George Plimpton's new book is called Mad Ducks and Bears (Random House, $7.95), but it could as easily have been titled Son of Paper Lion. It has a lot of entertaining stuff in it, but—as often happens when a writer revisits terrain he has successfully explored—it fails to match the original.
The book is not at all what it started out to be. In the middle of the 1970 season John Gordy, the Detroit offensive guard, suggested that he, Plimpton and Alex Karras collaborate on a "manual" of offensive and defensive line play. It was to be nothing elaborate: a modest inside look at the game.
Well, like Topsy, it just grew, and now we have a 421-page volume that is not one book but two. The first part is a portrait of Karras and Gordy, painted largely in their own words, and the second is a journal of Plimpton's 1971 training camp experience with the Baltimore Colts when he took a second stab at playing quarterback. Both sections have their merits, but on the whole the first is better than the second. This has less to do with Plimpton's journalistic skills, which are beyond dispute, than with Karras (the "mad duck" of the title) and Gordy ("the bear"). They are, as readers of Paper Lion will recall, men of intelligence and humor, and both qualities are much in evidence here.
We have Karras rambling on about his college days at Iowa, reminiscing about the hazing he got as a rookie from Bobby Layne, and Gordy describing his role in the NFL Players Association (to say nothing of the pair's recollections of a business venture about which the less said here the better). It is funny, interesting talk, and Plimpton has had the discretion to let Karras and Gordy occupy center stage.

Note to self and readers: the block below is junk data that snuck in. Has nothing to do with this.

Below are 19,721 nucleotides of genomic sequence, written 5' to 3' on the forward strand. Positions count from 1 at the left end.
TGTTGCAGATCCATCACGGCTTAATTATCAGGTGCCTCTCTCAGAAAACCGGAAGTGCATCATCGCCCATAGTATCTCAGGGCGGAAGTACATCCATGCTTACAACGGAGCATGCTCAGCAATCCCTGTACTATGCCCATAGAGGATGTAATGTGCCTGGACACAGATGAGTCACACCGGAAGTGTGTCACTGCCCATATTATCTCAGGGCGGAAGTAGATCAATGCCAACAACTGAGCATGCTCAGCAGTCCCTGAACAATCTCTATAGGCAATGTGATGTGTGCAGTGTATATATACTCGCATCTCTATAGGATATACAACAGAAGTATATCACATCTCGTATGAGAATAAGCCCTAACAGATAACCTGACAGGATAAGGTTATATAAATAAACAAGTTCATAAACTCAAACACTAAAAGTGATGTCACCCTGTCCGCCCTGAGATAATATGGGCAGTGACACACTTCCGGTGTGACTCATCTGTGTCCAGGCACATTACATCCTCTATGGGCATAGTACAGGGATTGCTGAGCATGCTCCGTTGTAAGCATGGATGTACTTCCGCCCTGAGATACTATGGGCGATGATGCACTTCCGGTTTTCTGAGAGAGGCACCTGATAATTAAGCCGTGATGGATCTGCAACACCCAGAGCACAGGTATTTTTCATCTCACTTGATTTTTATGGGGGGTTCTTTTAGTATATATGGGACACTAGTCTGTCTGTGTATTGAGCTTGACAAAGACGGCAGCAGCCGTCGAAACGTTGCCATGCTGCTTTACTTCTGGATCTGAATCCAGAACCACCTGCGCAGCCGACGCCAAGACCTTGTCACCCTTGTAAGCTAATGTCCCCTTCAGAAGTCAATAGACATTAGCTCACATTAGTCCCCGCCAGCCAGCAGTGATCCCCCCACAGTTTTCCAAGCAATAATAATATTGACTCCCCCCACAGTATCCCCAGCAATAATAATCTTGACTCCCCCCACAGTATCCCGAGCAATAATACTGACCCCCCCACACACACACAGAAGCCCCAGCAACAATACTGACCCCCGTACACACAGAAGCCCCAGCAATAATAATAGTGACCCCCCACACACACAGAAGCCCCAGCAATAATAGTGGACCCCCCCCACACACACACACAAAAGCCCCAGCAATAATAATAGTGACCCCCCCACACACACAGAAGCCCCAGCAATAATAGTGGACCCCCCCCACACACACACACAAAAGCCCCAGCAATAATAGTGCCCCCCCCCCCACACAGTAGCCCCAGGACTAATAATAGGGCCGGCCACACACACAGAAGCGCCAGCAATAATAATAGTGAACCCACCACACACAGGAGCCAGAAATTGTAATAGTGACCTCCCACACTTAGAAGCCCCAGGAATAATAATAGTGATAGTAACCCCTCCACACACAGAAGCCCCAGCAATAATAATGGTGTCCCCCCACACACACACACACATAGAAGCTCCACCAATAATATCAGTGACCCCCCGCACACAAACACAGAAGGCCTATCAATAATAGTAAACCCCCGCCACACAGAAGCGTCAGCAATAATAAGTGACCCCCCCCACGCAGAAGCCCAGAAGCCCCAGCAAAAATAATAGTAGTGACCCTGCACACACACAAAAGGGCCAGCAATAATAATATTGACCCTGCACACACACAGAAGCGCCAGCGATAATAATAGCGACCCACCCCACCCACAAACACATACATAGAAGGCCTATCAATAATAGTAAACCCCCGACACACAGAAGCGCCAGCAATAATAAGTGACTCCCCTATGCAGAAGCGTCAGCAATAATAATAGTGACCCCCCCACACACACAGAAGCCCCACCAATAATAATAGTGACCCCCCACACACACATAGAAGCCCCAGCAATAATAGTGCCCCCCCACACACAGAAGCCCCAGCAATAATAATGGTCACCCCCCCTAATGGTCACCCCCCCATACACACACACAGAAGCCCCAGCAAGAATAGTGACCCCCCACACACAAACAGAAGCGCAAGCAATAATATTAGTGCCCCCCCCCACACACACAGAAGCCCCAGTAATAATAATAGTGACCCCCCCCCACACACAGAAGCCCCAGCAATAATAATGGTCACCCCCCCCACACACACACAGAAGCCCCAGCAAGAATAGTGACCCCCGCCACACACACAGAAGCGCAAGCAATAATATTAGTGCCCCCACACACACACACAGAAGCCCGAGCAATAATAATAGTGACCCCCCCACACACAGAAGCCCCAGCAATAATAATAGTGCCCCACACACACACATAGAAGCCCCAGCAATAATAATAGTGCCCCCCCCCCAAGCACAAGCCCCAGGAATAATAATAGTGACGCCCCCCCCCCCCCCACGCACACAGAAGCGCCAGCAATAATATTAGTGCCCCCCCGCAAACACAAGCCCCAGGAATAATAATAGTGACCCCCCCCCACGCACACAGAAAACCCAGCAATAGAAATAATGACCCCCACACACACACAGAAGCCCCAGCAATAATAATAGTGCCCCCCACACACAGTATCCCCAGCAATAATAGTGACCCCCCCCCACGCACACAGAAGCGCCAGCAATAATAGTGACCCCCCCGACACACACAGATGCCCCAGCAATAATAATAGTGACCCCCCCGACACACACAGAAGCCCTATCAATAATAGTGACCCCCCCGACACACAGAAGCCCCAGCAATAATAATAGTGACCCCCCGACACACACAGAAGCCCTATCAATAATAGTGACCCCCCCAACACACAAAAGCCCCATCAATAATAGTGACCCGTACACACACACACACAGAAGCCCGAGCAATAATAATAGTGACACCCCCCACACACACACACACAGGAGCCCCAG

In the second part of the book Plimpton himself takes over. The justification for including his account of his days with the Colts is that Gordy served as technical adviser for the television show filmed while Plimpton was in camp, and Karras played across the line in the show's climactic scrimmage. But in the context of a book about linemen, a rehash of Plimpton's Paper Lion experience seems more gratuitous than relevant.
It does, however, give Plimpton the opportunity to explore, briefly, what happened to an exuberant fan who ran onto the field during a Colt game and got coldcocked by Mike Curtis. It turns out to be a rather poignant story: In addition to being hurt physically the poor fellow found his life consequently pretty well messed up, and now wishes the whole thing had never happened.
Such episodes make Mad Ducks and Bears diverting reading, but Paper Lion is still Plimpton's best book. You really can't go home again, George.